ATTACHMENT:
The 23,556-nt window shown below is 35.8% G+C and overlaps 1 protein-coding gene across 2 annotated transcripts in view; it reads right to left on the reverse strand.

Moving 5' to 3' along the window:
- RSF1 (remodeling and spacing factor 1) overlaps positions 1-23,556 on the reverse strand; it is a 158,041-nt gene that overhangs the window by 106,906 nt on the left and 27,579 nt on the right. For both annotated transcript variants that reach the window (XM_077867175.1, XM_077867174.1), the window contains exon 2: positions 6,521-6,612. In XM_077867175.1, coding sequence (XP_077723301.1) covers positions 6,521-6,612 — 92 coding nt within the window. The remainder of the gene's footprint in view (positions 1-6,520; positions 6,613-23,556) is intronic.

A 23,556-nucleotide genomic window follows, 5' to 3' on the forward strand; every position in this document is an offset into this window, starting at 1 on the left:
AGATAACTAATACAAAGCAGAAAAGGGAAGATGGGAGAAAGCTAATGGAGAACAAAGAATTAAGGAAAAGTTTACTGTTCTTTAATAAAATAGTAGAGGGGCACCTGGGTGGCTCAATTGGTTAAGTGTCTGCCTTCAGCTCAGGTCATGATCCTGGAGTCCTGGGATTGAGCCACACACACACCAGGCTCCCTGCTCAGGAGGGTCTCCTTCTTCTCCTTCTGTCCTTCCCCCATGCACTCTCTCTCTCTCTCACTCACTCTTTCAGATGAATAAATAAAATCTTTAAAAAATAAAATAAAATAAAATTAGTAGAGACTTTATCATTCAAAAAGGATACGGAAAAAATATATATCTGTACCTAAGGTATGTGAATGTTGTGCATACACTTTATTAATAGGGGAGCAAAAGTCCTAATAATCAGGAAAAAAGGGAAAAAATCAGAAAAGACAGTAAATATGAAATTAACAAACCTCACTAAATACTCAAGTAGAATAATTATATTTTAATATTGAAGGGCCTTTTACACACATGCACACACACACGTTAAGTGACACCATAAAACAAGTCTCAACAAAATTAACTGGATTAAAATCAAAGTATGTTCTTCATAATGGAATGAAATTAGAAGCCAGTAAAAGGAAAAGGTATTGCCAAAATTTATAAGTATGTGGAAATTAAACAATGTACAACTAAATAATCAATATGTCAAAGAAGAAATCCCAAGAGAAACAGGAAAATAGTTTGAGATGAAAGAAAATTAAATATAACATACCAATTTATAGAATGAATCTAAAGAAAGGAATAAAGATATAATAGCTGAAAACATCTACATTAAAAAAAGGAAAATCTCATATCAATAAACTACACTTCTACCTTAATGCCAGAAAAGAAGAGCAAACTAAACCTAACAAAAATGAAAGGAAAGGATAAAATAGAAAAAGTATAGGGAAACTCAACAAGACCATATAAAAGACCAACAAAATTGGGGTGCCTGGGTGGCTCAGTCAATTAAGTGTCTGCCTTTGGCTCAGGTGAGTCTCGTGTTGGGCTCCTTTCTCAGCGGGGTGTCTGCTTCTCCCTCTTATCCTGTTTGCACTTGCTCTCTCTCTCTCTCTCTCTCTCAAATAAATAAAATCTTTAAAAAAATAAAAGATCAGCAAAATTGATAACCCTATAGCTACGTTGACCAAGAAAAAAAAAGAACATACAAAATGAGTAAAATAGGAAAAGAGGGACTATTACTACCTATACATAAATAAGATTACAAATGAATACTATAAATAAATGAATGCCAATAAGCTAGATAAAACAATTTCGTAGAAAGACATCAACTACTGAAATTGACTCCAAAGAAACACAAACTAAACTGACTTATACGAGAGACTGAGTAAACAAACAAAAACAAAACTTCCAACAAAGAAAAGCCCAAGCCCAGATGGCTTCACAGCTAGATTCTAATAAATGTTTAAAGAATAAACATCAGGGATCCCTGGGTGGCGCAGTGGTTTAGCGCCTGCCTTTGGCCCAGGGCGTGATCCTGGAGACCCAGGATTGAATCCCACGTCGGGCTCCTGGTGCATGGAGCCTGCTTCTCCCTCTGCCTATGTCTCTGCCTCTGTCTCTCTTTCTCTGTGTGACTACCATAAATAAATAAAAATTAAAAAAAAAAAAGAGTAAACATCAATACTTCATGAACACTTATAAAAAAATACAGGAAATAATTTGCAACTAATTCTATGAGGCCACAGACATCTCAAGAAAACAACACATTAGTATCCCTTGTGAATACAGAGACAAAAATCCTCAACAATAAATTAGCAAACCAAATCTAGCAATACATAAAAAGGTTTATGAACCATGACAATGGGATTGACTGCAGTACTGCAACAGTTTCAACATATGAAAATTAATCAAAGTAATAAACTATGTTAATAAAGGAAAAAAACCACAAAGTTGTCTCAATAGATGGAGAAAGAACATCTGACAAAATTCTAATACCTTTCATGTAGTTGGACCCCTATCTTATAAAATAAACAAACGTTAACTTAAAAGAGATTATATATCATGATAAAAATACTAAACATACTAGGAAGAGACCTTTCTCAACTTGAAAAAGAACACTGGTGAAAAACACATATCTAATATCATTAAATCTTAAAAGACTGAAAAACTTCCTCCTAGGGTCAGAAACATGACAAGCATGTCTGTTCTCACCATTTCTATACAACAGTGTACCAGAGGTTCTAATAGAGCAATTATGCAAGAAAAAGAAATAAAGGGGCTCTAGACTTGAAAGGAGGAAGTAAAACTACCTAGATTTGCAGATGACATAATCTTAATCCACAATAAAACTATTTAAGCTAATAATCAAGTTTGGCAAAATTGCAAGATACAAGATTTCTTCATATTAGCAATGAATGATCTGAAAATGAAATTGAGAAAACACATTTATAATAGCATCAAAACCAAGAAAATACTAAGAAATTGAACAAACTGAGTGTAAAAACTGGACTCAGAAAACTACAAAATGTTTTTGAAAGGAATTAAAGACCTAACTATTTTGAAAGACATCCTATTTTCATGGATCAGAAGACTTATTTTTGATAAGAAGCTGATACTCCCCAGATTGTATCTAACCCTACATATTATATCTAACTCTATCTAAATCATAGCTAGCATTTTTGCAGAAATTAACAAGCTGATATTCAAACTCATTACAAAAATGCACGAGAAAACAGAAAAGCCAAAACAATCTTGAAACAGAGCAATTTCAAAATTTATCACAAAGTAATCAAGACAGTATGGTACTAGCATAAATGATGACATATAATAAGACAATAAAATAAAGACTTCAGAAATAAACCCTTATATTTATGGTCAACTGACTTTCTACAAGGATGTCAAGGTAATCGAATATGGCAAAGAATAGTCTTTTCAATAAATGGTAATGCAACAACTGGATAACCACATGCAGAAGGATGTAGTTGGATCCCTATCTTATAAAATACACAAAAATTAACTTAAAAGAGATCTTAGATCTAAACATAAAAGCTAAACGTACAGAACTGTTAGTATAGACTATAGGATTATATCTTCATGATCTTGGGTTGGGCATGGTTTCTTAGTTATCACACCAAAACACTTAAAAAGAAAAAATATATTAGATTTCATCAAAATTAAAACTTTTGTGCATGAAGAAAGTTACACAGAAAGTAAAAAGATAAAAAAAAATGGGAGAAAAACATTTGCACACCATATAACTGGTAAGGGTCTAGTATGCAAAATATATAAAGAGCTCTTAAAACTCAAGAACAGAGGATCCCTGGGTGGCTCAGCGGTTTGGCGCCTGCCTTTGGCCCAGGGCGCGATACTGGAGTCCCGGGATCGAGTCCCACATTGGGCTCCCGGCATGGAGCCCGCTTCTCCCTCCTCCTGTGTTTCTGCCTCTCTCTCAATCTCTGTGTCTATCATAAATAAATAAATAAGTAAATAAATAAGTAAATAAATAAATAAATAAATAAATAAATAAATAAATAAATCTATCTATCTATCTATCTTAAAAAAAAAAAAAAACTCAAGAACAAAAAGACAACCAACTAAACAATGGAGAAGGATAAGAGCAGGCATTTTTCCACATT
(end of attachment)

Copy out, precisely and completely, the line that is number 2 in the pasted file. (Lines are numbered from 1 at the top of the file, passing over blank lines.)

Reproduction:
Moving 5' to 3' along the window: